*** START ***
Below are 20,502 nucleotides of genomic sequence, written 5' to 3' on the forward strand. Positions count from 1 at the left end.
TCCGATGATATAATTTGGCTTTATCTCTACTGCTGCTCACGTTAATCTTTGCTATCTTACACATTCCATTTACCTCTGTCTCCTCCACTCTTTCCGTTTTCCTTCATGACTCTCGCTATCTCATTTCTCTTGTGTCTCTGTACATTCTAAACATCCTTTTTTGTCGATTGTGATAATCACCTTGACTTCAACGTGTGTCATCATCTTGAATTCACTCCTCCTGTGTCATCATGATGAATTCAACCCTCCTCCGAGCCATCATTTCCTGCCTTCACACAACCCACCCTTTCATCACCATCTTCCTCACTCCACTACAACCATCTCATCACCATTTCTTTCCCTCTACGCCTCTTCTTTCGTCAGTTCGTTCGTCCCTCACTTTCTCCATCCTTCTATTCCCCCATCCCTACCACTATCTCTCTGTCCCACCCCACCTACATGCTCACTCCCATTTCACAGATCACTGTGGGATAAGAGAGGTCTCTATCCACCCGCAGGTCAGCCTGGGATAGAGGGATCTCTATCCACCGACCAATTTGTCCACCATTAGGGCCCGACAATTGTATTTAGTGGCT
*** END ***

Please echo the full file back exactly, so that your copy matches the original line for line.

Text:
Below are 20,502 nucleotides of genomic sequence, written 5' to 3' on the forward strand. Positions count from 1 at the left end.
TCCGATGATATAATTTGGCTTTATCTCTACTGCTGCTCACGTTAATCTTTGCTATCTTACACATTCCATTTACCTCTGTCTCCTCCACTCTTTCCGTTTTCCTTCATGACTCTCGCTATCTCATTTCTCTTGTGTCTCTGTACATTCTAAACATCCTTTTTTGTCGATTGTGATAATCACCTTGACTTCAACGTGTGTCATCATCTTGAATTCACTCCTCCTGTGTCATCATGATGAATTCAACCCTCCTCCGAGCCATCATTTCCTGCCTTCACACAACCCACCCTTTCATCACCATCTTCCTCACTCCACTACAACCATCTCATCACCATTTCTTTCCCTCTACGCCTCTTCTTTCGTCAGTTCGTTCGTCCCTCACTTTCTCCATCCTTCTATTCCCCCATCCCTACCACTATCTCTCTGTCCCACCCCACCTACATGCTCACTCCCATTTCACAGATCACTGTGGGATAAGAGAGGTCTCTATCCACCCGCAGGTCAGCCTGGGATAGAGGGATCTCTATCCACCGACCAATTTGTCCACCATTAGGGCCCGACAATTGTATTTAGTGGCT